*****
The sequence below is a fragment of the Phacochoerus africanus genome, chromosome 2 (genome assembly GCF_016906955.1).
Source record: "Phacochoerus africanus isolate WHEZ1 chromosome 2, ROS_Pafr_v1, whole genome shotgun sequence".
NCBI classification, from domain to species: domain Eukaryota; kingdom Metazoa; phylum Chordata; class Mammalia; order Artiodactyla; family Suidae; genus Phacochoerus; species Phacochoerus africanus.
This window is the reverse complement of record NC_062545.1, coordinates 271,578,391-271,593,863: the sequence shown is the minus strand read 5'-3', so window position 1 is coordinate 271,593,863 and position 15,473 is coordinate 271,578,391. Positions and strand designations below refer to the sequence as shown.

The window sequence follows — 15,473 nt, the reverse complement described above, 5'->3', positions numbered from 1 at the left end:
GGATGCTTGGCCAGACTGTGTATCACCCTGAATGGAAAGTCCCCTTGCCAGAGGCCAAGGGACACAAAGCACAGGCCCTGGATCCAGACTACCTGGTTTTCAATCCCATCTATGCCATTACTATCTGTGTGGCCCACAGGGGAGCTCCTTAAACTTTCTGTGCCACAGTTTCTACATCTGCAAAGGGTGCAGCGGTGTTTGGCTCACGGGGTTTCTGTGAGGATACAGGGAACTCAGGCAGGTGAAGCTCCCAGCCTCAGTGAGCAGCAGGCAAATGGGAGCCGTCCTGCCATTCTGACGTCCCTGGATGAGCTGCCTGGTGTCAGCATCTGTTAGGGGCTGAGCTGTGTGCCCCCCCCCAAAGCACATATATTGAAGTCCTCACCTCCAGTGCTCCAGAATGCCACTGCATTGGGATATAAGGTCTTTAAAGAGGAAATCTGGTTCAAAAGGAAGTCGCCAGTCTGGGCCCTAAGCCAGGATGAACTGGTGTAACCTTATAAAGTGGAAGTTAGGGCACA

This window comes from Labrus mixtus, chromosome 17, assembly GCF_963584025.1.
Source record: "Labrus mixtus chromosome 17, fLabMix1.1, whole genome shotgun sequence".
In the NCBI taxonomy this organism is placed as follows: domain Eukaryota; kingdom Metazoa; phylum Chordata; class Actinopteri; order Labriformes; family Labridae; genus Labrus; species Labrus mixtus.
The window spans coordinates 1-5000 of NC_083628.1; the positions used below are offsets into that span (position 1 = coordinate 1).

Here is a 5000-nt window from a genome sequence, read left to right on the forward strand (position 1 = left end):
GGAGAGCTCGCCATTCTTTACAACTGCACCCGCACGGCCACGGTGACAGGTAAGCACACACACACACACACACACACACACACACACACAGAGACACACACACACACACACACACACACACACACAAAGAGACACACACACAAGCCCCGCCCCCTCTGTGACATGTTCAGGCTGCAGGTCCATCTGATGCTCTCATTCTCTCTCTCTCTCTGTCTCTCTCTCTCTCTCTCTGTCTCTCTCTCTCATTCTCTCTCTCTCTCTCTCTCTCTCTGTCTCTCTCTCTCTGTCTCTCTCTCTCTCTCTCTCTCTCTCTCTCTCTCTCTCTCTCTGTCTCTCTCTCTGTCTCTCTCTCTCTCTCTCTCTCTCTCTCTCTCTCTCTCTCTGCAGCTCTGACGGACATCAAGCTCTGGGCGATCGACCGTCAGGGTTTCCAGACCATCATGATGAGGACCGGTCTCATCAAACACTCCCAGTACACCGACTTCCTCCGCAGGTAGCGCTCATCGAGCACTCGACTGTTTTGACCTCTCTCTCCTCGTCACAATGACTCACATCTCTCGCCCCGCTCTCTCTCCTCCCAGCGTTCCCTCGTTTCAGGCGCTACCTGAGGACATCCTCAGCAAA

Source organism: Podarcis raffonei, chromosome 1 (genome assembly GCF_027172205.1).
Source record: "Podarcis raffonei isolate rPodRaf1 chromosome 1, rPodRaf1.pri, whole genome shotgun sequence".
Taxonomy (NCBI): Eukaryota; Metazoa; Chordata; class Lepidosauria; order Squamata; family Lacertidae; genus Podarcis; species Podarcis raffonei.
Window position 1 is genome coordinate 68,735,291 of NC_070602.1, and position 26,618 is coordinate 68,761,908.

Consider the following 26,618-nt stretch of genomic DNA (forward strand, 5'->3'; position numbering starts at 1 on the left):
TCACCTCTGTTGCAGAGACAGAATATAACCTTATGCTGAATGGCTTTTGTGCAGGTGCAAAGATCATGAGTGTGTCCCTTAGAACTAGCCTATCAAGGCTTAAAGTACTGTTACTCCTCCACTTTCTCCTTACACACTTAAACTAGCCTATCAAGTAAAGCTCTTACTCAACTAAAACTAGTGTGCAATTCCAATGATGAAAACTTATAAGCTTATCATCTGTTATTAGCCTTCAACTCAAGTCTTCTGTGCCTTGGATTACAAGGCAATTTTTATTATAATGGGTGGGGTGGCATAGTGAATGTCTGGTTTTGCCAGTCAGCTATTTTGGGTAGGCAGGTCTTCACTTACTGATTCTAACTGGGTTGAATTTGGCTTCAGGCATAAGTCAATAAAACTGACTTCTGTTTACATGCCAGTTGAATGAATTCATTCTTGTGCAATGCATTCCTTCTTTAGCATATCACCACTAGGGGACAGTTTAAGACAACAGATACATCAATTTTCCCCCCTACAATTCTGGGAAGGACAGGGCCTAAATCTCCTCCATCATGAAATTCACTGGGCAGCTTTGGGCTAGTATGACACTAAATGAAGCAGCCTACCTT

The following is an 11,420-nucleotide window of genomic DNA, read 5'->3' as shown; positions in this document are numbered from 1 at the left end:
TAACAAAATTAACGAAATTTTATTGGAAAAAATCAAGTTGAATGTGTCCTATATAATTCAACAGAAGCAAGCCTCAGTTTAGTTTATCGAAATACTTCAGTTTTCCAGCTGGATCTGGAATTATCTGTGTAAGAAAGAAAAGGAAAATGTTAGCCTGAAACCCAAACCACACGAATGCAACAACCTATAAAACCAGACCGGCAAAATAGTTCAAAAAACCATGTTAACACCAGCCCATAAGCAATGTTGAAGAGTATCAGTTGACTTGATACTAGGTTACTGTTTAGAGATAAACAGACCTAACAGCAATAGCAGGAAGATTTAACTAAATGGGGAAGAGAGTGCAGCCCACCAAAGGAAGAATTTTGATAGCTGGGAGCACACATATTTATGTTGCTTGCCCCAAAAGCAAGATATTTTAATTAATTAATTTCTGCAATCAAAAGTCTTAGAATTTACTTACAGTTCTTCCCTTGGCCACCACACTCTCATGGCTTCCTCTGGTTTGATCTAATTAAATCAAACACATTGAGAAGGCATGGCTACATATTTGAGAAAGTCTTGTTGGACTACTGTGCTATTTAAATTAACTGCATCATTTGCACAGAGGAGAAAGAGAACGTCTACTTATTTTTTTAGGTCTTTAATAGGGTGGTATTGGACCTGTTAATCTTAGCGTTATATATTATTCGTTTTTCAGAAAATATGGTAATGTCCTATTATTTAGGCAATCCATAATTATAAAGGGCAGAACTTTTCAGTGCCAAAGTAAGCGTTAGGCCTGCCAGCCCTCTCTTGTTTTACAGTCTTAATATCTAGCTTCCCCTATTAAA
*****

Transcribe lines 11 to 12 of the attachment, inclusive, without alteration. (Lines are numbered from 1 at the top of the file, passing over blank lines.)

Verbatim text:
Here is a 5000-nt window from a genome sequence, read left to right on the forward strand (position 1 = left end):
GGAGAGCTCGCCATTCTTTACAACTGCACCCGCACGGCCACGGTGACAGGTAAGCACACACACACACACACACACACACACACACACACAGAGACACACACACACACACACACACACACACACACAAAGAGACACACACACAAGCCCCGCCCCCTCTGTGACATGTTCAGGCTGCAGGTCCATCTGATGCTCTCATTCTCTCTCTCTCTCTGTCTCTCTCTCTCTCTCTCTGTCTCTCTCTCTCATTCTCTCTCTCTCTCTCTCTCTCTCTGTCTCTCTCTCTCTGTCTCTCTCTCTCTCTCTCTCTCTCTCTCTCTCTCTCTCTCTCTGTCTCTCTCTCTGTCTCTCTCTCTCTCTCTCTCTCTCTCTCTCTCTCTCTCTCTGCAGCTCTGACGGACATCAAGCTCTGGGCGATCGACCGTCAGGGTTTCCAGACCATCATGATGAGGACCGGTCTCATCAAACACTCCCAGTACACCGACTTCCTCCGCAGGTAGCGCTCATCGAGCACTCGACTGTTTTGACCTCTCTCTCCTCGTCACAATGACTCACATCTCTCGCCCCGCTCTCTCTCCTCCCAGCGTTCCCTCGTTTCAGGCGCTACCTGAGGACATCCTCAGCAAA